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Empowering Women Researchers in the New Century


I invited the corresponding author of an article recently published in Advances in Dental Research, Dr. Effie Ioannidou, to tell us about the barrieres women researchers face and if there are potential interventions that will reduce those barriers.

Dr. Ioannidou is Professor in the Department of Periodontology at the UConn School of Dental Medicine. Please follow the link to her complete bio.

I hope you find the conversation informative. We always look forward to hearing your thoughts and receiving your questions and/or suggestions about this post and other topics. Leave a comment in the box below or send us your feedback by email.

Until next time!
Chiraz Guessaier, CDA Oasis Manager

Oasis Moment (1.56")

Full Conversation (13.21")

Article Key Messages

Gender inequality in science, medicine, and dentistry remains a central concern for the biomedical research workforce today. Although progress in areas of inclusivity and gender diversity was reported, growth has been slow. Women still face multiple challenges in reaching higher ranks and leadership positions while maintaining holistic success in these fields.

However, explicit and implicit bias is shown to affect [women's] career advancement and result in low representation in senior ranks (National Research Council 2007).

Within dental research and academia, there might exist trends toward a more balanced pipeline. However, women continue to face barriers in seeking leadership roles and achieving economic equity and scholarship recognition.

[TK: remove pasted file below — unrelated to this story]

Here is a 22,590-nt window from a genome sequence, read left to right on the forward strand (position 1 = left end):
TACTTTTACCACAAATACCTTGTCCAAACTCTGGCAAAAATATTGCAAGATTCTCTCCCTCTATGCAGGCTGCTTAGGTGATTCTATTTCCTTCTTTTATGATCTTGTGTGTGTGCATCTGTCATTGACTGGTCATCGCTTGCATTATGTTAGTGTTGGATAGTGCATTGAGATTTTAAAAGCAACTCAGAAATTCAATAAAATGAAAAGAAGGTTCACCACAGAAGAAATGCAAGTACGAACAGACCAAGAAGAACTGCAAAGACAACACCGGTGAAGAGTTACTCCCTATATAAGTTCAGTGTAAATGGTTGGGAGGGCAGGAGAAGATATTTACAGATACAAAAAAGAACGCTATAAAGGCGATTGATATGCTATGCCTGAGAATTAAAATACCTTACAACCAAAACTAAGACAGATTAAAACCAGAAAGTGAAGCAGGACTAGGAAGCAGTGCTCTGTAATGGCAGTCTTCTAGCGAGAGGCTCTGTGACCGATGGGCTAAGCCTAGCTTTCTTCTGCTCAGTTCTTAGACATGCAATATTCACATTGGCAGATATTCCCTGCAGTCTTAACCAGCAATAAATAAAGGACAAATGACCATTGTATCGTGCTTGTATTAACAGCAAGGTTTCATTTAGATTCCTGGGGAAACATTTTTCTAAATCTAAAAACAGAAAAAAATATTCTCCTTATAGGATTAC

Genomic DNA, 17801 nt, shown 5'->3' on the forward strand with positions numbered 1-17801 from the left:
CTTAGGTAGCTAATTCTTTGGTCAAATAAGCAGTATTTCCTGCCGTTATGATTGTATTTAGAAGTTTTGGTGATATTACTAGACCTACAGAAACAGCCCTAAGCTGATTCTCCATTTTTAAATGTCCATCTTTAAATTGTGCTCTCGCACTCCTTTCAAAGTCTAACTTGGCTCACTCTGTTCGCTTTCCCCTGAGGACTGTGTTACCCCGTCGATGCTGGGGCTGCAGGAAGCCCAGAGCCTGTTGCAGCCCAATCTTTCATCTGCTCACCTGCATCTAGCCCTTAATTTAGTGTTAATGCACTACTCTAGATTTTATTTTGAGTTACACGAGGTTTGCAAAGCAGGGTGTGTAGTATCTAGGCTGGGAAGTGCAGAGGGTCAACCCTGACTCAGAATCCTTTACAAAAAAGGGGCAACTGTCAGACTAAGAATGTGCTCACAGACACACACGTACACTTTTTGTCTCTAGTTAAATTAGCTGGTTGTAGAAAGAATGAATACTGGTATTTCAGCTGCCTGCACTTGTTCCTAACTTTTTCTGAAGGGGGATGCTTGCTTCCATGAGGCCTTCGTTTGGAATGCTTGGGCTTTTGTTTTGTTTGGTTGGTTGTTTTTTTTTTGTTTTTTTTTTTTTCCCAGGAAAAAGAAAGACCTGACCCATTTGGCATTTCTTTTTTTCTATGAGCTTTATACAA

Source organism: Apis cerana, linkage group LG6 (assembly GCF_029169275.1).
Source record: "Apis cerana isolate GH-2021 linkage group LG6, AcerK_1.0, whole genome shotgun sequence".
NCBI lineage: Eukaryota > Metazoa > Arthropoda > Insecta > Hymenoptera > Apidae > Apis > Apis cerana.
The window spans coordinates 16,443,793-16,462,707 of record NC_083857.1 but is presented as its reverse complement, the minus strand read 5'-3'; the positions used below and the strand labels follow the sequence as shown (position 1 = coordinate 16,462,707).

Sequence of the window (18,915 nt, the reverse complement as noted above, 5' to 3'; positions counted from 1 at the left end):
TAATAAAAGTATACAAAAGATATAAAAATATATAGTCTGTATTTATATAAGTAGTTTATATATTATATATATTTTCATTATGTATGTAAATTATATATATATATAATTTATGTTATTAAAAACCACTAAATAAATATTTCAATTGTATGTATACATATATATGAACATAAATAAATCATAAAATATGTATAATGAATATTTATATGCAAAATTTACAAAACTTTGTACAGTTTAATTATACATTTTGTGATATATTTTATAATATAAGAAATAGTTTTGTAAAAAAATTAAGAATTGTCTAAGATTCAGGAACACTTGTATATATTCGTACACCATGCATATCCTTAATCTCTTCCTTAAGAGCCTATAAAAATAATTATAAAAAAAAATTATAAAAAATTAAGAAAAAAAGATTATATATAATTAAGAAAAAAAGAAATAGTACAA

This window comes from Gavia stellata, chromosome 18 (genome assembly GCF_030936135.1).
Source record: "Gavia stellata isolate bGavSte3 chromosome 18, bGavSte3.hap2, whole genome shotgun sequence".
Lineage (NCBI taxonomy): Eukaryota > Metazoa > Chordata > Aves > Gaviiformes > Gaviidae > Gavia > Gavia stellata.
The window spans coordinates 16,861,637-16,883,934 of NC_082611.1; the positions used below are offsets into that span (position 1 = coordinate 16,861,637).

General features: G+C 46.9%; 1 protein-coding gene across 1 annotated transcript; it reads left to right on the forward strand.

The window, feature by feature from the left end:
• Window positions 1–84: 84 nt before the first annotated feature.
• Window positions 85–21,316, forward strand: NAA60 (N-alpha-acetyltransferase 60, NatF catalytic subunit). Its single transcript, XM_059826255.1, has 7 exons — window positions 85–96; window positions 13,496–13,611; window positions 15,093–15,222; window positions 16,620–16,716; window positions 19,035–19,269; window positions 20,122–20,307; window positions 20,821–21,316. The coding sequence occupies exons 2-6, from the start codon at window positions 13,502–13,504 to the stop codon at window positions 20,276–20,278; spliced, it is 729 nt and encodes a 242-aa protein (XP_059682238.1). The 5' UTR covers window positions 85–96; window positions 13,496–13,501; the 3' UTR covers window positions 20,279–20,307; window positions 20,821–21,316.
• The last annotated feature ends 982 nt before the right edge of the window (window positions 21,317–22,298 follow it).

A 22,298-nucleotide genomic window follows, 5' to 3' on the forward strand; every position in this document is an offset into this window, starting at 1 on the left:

In an effort to evaluate the status of women in dental research and academia, the authors examined the role of the International Association for Dental Research (IADR), a global research organization, which has improved awareness on gender inequality.

The goal of this article is to review five crucial issues of gender inequality in oral health research and academics—workforce pipeline, economic inequality, workplace harassment, gender bias in scholarly productivity, and work-life balance—and to discuss proactive steps that the IADR has taken to promote gender equality.

...although there has been legislative progress supporting and securing women’s role in dental research, gender inequality is still evident in a complex political, economic, and social context.

Providing networking and training opportunities through effective mentoring and coaching for women researchers, the IADR has developed a robust pipeline of women leaders while promoting gender equality for women in dental academia through a culture shift.

As knowledge gaps remained on the levels of conscious and unconscious bias and sexist culture affecting women advancement in academics, as well as the inter-sectionality of gender with race, gender identity, ability status, sexual orientation, and cultural backgrounds, the IADR has recognized that further research is warranted.


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